Huyck was a World War I veteran, a recent graduate of Michigan State and a man comfortable “asserting his authority.” Beloved by the local citizenry, Huyck helped the Bath Consolidated School earn state and federal accreditation and continually strove to improve its status and expand its offerings. That, however, led to a yearly tax assessment for Andrew Kehoe of $150 (or $2,300 per annum today).
The two men, Schechter writes, “openly loathed one another.”
Kehoe found Huyck a smug know-it-all and tried to ban him from board meetings. Lacking the votes to pull off that petty maneuver, he used his position as treasurer to cut the superintendent’s annual raise and reduce his vacation. Kehoe also “forgot” to give Huyck his paycheck nearly every week.
Meanwhile, Kehoe’s own life was fast falling apart. His wife’s hospital bills accrued and his missed mortgage payments continued to mount. In a “mortifying” blow, Kehoe suffered the twin indignities of losing local elections for town clerk and justice of the peace. When he was served a foreclosure notice on his property in 1926, he was losing everything — and he knew where to place the blame:
“If it hadn’t been for that school tax, I might have paid off the mortgage,” he said to the process server.
Facing bankruptcy, Kehoe spent his last years planning revenge on the town he believed had done him wrong.
First, he accumulated hundreds of pounds of dynamite and pyrotol (a surplus munition left over from World War I that was made available to American farmers for agricultural purposes). Then he used his status as board treasurer and unofficial handyman to creep around the bowels of the Bath Consolidated School every night, wrapping a thousand pounds of bombs in wire mesh and plastering them into the ceiling of the building’s basement.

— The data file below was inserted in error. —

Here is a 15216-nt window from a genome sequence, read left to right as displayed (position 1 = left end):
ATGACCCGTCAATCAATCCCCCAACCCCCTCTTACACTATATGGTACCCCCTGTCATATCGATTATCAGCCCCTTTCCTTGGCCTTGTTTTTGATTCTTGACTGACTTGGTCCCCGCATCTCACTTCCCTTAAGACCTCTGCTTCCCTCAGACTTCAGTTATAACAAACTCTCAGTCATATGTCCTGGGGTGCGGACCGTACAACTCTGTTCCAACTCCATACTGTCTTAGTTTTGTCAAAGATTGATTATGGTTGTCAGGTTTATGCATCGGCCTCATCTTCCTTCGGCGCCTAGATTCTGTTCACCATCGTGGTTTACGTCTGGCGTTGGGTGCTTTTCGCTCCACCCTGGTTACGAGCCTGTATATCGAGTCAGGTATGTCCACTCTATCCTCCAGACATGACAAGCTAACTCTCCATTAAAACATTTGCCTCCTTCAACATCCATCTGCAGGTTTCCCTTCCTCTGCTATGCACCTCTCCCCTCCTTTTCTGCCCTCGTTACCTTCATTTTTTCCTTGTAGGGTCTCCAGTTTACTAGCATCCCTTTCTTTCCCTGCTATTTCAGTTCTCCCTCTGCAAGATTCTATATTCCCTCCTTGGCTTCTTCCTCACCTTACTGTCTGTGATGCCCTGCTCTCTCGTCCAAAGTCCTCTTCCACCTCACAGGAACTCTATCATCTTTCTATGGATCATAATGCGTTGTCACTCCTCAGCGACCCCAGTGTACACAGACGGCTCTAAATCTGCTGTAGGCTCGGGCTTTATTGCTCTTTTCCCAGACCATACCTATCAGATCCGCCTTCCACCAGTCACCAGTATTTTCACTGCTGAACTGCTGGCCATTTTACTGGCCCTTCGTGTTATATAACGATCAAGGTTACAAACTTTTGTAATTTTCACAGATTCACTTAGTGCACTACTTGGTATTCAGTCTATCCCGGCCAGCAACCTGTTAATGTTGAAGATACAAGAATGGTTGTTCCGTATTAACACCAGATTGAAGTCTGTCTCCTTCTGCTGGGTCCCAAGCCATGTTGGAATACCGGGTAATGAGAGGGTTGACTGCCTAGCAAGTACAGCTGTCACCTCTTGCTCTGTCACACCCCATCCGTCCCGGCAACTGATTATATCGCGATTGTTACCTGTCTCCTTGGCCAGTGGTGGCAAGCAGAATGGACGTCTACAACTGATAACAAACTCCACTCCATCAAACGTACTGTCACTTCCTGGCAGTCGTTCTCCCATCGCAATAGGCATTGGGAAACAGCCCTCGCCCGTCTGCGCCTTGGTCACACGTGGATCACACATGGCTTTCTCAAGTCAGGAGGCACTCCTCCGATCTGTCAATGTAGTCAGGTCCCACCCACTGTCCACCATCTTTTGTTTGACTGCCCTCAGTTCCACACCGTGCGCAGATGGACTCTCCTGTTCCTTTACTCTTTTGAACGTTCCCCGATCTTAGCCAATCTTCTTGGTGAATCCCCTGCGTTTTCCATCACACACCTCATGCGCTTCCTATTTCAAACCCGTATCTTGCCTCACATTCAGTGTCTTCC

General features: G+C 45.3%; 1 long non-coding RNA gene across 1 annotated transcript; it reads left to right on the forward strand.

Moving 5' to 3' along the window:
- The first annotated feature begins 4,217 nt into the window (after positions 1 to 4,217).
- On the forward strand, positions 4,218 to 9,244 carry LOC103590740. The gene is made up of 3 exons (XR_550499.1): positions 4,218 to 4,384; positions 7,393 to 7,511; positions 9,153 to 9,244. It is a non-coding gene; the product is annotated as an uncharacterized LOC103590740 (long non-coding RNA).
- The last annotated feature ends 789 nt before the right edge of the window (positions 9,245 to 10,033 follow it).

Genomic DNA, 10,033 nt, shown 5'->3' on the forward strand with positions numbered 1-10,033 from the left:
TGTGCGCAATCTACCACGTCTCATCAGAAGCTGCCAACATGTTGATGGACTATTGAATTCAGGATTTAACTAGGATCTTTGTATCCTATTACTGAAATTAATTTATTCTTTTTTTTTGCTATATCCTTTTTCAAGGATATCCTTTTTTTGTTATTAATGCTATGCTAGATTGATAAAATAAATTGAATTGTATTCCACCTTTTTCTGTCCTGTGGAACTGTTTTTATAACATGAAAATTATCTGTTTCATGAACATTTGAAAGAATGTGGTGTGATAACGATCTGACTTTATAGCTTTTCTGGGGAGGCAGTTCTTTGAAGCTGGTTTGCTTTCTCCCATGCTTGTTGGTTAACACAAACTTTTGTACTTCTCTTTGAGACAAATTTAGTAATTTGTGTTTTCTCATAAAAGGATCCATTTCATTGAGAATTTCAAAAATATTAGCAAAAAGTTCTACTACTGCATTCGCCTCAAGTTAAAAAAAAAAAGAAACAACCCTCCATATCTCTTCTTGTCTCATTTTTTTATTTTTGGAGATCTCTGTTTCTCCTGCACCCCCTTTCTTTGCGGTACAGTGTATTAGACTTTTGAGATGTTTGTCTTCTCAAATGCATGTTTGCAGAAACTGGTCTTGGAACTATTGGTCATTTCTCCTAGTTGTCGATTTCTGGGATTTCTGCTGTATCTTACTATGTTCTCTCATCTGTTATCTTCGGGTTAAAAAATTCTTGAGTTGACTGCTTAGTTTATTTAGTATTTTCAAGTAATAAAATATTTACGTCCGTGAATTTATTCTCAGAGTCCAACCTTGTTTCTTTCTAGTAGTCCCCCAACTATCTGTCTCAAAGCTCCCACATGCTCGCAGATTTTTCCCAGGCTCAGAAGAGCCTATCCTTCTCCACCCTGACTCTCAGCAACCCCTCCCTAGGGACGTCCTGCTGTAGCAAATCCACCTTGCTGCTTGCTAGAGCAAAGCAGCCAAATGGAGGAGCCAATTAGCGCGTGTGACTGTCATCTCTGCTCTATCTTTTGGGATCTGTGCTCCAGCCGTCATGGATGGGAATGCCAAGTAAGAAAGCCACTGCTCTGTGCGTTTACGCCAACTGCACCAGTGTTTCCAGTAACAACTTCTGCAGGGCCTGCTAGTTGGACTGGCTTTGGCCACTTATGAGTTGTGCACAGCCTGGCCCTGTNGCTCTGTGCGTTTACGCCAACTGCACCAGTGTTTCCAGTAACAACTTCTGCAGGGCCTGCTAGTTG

He used electrical wires to link the explosives to hot-shot batteries and connected the whole device to a timing mechanism set to detonate on the morning of May 18, 1927.
That day, at his farm just a couple miles from the school, Kehoe first killed his sickly wife with a violent blow to the head. Afterwards, he lined the buildings on his property with “enough dynamite to blow up the county,” which he planned to set off right after the school went up. He even tied together the legs of his animals to ensure none could escape the impending inferno.
Then, at 9:45 a.m., exactly as Kehoe planned, the Bath Consolidated School blew up.
Fortunately, not all the explosives were triggered, and due to either faulty wiring or weak batteries, less than half of the bombs detonated. Though “only” half the building came down, 38 students and six adults were ultimately killed.
Kehoe’s explosion led to the “biggest murder of children on a US campus ever,” Schechter writes — a sick record that remains to this day.
Meanwhile, Kehoe wanted to ensure that his nemesis, superintendent Huyck, did not survive the day. He drove to the smoking rubble that was once the Bath Consolidated School and saw Huyck cradling the body of a dead child. Kehoe waved the superintendent over to his truck, and there, the men argued briefly before the “tax-crazed dynamite fiend” discharged the bombs he had jerry-rigged on to his vehicle, blasting both men to kingdom come.
Their bodies, bystanders said, were “virtually shredded.”
Even so, the residents of Bath didn’t immediately peg Kehoe as the bomber. No one had ever suspected the “best neighbor you could ask for” was capable of any such crime.
But, the next day, a deputy sheriff looking for Kehoe’s missing wife found the “blackened remains” of her body. A stack of unpaid hospital bills had been placed atop her corpse. And the charred skeletons of the farm’s two horses were discovered in the ashes of a barn, exactly where The Mad Butcher of Bath had bound them.
Suddenly, it was clear to all that Kehoe was a deranged murderer, though he left no suicide note or detailed letter giving the reasons for his evil deeds.
Instead, a painted sign nailed to a fencepost on the remains of his farm offered his final, chilling words.
It said: “Criminals are made, not born.”